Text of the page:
## Abstract

In this paper, we study the L^{2} least-squares finite element approximations to the Oseen problem for the stationary incompressible Navier-Stokes equations with the velocity boundary condition. The Oseen problem is first recast into the velocity-vorticity-pressure first-order system formulation by introducing the vorticity variable. We then derive some a priori estimates for the first-order system problem and identify the dependence of the estimates on the Reynolds number. Such a priori estimates play the crucial roles in the error analysis for least-squares approximations to the incompressible velocity-vorticity-pressure Oseen problem. It is proved that, with respect to the order of approximation for smooth exact solutions, the L^{2} least-squares method exhibits an optimal rate of convergence in the H^{1} norm for velocity and a suboptimal rate of convergence in the L^{2} norm for vorticity and pressure. Numerical results that confirm this analysis are given. Furthermore, in order to maintain the coercivity and continuity of the homogeneous least-squares functional that are destroyed by large Reynolds numbers, a weighted least-squares energy functional is proposed and analyzed. Numerical experiments in two dimensions are presented, which demonstrate the effectiveness of the weighted least-squares approach. Finally, approximate solutions of the incompressible velocity-vorticity-pressure Navier-Stokes problem with various Reynolds numbers are also given by solving a sequence of Oseen problems arising from a Picard-type iteration scheme. Numerical evidences show that, except for large Reynolds numbers, the convergence rates of the weighted least-squares approximations for the Navier-Stokes problem are similar to that for the Oseen problem.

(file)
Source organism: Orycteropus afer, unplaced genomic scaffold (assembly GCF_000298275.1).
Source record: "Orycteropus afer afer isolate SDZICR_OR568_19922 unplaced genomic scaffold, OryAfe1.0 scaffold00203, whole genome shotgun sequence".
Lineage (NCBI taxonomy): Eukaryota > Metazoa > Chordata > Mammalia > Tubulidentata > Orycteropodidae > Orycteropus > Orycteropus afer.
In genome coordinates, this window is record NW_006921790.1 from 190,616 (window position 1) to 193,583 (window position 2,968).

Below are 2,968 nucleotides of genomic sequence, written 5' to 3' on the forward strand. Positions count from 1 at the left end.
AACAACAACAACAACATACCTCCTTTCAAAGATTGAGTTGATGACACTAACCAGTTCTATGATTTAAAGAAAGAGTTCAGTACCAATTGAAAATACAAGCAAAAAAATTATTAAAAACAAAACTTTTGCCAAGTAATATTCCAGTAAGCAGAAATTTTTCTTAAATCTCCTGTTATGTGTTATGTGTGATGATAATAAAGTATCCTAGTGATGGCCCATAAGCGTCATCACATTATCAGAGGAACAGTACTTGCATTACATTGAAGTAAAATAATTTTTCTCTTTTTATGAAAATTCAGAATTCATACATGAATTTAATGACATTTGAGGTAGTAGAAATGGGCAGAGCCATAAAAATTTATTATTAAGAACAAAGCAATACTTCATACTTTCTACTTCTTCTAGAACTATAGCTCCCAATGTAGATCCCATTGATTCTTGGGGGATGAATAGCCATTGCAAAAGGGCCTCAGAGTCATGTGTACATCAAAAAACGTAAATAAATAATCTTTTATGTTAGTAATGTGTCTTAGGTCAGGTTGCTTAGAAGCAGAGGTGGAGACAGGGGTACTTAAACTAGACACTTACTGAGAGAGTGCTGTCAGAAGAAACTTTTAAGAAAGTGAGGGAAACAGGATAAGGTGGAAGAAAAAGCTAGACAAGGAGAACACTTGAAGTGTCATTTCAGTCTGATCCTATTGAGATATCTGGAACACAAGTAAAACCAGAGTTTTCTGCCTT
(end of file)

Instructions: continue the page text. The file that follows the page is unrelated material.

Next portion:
Original language | English |
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Pages (from-to) | 211-232 |

Number of pages | 22 |

Journal | Journal of Computational and Applied Mathematics |

Volume | 182 |

Issue number | 1 |

DOIs | |

State | Published - 1 Oct 2005 |

## Keywords

- Driven cavity flows
- Least-squares finite element methods
- Navier-stokes equations
- Oseen equations
- Velocity-vorticity-pressure formulation